The apostle Paul lived in such a way that his life would be an example to others. There were some in the Thessalonian congregation that refused to work, who needed to imitate the work ethic of Paul. Paul wrote in 2 Thessalonians 3:7-9, “For yourselves know how ye ought to follow us: for we behaved not ourselves disorderly among you; Neither did we eat any man’s bread for nought; but wrought with labour and travail night and day, that we might not be chargeable to any of you: Not because we have not power, but to make ourselves an ensample unto you to follow us.”
Paul particularly mentioned that he did not eat any man’s bread without paying for it. Now, Paul is not talking about simply going to someone’s house for dinner; “to eat bread” is equivalent to our expression “put food on the table.” “Bread” among the Jews was a term sometimes used for eating food in general (1 Samuel 20:34; 28:20; 1 Kings 21:5; Psalm 41:9; 102:9); moreover, “to eat bread” stood for making a living (Amos 7:12). The connection between working and eating has its roots early in the Bible going back at least to the principles of Genesis 3:19. The Old Testament touches on this principle time and again (Psalm 128:2; Proverbs 10:4; 12:11; 19:15). If one is able to work, then work should be done to support self and help others who are in legitimate need (Ephesians 4:28).
Paul, Silas, and Timothy were not motivated by greed when they came to Thessalonica (1 Thess. 2:5), but came to save souls. To demonstrate this lack of covetousness among them, they refused to be a financial burden on anyone (1 Thess. 2:9), but instead made their own living. While many of the social elite of the first-century Greco-Roman culture regarded manual labor as degrading, Paul did not underplay but in fact highlighted his own manual labor in establishing his upstanding character (1 Thess. 2:9).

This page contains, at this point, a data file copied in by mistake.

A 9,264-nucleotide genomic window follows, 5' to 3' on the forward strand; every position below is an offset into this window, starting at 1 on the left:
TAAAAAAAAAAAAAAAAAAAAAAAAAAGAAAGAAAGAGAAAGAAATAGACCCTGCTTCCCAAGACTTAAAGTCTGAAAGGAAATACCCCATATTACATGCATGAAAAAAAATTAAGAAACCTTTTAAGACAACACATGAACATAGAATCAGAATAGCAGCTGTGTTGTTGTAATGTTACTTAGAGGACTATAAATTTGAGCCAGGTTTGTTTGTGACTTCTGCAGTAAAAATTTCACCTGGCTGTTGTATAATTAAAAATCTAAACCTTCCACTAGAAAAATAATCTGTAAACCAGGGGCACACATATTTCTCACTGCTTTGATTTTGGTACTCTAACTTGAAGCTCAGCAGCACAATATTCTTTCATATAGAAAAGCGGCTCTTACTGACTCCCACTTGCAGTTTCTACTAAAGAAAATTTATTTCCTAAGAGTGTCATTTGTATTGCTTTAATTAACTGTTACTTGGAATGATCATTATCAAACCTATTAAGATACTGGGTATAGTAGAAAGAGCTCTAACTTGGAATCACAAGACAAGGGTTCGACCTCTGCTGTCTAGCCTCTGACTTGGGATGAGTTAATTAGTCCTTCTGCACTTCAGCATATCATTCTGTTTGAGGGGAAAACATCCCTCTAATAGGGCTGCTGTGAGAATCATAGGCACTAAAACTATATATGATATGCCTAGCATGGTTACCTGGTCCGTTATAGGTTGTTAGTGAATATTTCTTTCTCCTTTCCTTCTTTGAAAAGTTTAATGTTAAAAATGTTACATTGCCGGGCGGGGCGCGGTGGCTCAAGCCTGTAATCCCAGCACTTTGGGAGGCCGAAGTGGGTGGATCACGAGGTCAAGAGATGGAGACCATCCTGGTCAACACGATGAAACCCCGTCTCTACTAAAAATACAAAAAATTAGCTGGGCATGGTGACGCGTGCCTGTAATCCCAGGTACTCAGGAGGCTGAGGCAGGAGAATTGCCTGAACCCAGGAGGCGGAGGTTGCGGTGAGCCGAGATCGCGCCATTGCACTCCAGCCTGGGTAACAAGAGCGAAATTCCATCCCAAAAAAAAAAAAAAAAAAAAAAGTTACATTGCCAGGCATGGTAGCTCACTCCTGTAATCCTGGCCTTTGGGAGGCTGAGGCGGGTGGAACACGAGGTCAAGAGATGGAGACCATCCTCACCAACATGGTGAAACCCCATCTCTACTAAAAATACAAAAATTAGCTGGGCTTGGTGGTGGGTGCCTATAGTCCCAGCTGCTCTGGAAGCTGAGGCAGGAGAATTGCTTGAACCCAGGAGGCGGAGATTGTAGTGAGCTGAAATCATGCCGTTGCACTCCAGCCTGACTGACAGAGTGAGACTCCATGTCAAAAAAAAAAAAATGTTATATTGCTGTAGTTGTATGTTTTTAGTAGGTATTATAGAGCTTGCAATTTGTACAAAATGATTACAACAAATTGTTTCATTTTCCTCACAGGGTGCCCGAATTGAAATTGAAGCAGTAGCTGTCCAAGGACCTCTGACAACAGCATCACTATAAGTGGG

Paul did teach that financial support for preaching and other Christian service was acceptable, but on several occasions he did not make use of this privilege (2 Thess. 3:9; 1 Cor. 9:7-14; Gal. 6:6; 1 Tim. 5:17-18; cf. Matt. 10:10). One is not fit to be supported for Christian service if his ministry is motivated solely by financial gain (Acts 20:33; 1 Tim. 3:3, 8; 6:9-10; Titus 1:7; Heb. 13:5; 1 Pet. 5:2; 2 Pet. 2:3). Many philosophers and religious leaders of the day looked for patrons to support them, but Paul, Silas, and Timothy avoided this practice, making themselves a model for the church to follow.
In the epistle of 2 Thessalonians, Paul returns to the teaching on work given at their initial visit: “For even when we were with you, this we commanded you, if any would not work, neither should he eat” (2 Thess. 3:10). God’s response to one who could work but refuses is essentially, “You choose not to work? Then you choose not to have the necessities of life when you need them.” Often there is a mistaken notion of charity today, where “the Christian thing to do is always provide for the needs of others” even when they could provide for themselves. This is not Christian; it is not what the Bible teaches. While 2 Thessalonians 3 commands that we be merciful and do good (2 Thess. 3:13), it also prohibits us from enabling someone in a life of freeloading (2 Thess. 3:10-11).